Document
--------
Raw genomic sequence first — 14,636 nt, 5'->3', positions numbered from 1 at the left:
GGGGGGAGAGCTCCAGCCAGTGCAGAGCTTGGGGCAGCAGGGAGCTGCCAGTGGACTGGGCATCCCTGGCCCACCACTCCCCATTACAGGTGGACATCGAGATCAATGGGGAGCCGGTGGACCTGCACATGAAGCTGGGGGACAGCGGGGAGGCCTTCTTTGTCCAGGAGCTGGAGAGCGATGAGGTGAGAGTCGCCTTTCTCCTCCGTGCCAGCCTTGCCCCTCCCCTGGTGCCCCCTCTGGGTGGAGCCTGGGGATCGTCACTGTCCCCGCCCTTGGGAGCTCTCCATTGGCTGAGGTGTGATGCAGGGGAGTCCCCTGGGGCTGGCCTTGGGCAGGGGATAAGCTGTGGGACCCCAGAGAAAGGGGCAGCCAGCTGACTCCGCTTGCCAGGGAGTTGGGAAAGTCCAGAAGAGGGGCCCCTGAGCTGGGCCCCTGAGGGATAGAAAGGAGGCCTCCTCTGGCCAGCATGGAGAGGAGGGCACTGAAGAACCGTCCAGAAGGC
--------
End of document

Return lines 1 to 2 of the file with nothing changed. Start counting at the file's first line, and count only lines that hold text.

Raw genomic sequence first — 14,636 nt, 5'->3', positions numbered from 1 at the left:
GGGGGGAGAGCTCCAGCCAGTGCAGAGCTTGGGGCAGCAGGGAGCTGCCAGTGGACTGGGCATCCCTGGCCCACCACTCCCCATTACAGGTGGACATCGAGATCAATGGGGAGCCGGTGGACCTGCACATGAAGCTGGGGGACAGCGGGGAGGCCTTCTTTGTCCAGGAGCTGGAGAGCGATGAGGTGAGAGTCGCCTTTCTCCTCCGTGCCAGCCTTGCCCCTCCCCTGGTGCCCCCTCTGGGTGGAGCCTGGGGATCGTCACTGTCCCCGCCCTTGGGAGCTCTCCATTGGCTGAGGTGTGATGCAGGGGAGTCCCCTGGGGCTGGCCTTGGGCAGGGGATAAGCTGTGGGACCCCAGAGAAAGGGGCAGCCAGCTGACTCCGCTTGCCAGGGAGTTGGGAAAGTCCAGAAGAGGGGCCCCTGAGCTGGGCCCCTGAGGGATAGAAAGGAGGCCTCCTCTGGCCAGCATGGAGAGGAGGGCACTGAAGAACCGTCCAGAAGGC